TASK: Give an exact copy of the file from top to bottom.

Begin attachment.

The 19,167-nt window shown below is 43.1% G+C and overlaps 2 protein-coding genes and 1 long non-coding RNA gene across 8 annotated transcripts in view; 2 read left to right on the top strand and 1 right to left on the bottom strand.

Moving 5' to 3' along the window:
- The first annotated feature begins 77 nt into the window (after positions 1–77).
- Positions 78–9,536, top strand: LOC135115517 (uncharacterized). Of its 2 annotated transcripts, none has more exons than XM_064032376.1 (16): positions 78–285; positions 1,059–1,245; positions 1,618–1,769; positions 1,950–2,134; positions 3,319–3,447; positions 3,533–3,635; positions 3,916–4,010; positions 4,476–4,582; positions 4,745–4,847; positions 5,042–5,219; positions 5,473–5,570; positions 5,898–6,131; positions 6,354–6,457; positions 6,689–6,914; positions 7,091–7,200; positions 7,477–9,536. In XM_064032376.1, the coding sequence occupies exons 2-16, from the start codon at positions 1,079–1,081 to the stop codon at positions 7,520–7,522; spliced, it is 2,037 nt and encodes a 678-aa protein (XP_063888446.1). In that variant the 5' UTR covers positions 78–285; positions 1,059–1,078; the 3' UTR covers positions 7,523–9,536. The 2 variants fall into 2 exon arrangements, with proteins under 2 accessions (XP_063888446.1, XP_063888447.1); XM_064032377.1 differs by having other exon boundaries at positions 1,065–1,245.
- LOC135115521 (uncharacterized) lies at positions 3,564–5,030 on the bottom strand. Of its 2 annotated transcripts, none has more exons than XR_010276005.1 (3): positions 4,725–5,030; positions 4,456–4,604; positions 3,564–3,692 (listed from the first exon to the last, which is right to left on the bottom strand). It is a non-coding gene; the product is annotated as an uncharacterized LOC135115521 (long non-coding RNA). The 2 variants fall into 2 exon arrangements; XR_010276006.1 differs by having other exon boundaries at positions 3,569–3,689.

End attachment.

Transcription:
The 19,167-nt window shown below is 43.1% G+C and overlaps 2 protein-coding genes and 1 long non-coding RNA gene across 8 annotated transcripts in view; 2 read left to right on the top strand and 1 right to left on the bottom strand.

Moving 5' to 3' along the window:
- The first annotated feature begins 77 nt into the window (after positions 1–77).
- Positions 78–9,536, top strand: LOC135115517 (uncharacterized). Of its 2 annotated transcripts, none has more exons than XM_064032376.1 (16): positions 78–285; positions 1,059–1,245; positions 1,618–1,769; positions 1,950–2,134; positions 3,319–3,447; positions 3,533–3,635; positions 3,916–4,010; positions 4,476–4,582; positions 4,745–4,847; positions 5,042–5,219; positions 5,473–5,570; positions 5,898–6,131; positions 6,354–6,457; positions 6,689–6,914; positions 7,091–7,200; positions 7,477–9,536. In XM_064032376.1, the coding sequence occupies exons 2-16, from the start codon at positions 1,079–1,081 to the stop codon at positions 7,520–7,522; spliced, it is 2,037 nt and encodes a 678-aa protein (XP_063888446.1). In that variant the 5' UTR covers positions 78–285; positions 1,059–1,078; the 3' UTR covers positions 7,523–9,536. The 2 variants fall into 2 exon arrangements, with proteins under 2 accessions (XP_063888446.1, XP_063888447.1); XM_064032377.1 differs by having other exon boundaries at positions 1,065–1,245.
- LOC135115521 (uncharacterized) lies at positions 3,564–5,030 on the bottom strand. Of its 2 annotated transcripts, none has more exons than XR_010276005.1 (3): positions 4,725–5,030; positions 4,456–4,604; positions 3,564–3,692 (listed from the first exon to the last, which is right to left on the bottom strand). It is a non-coding gene; the product is annotated as an uncharacterized LOC135115521 (long non-coding RNA). The 2 variants fall into 2 exon arrangements; XR_010276006.1 differs by having other exon boundaries at positions 3,569–3,689.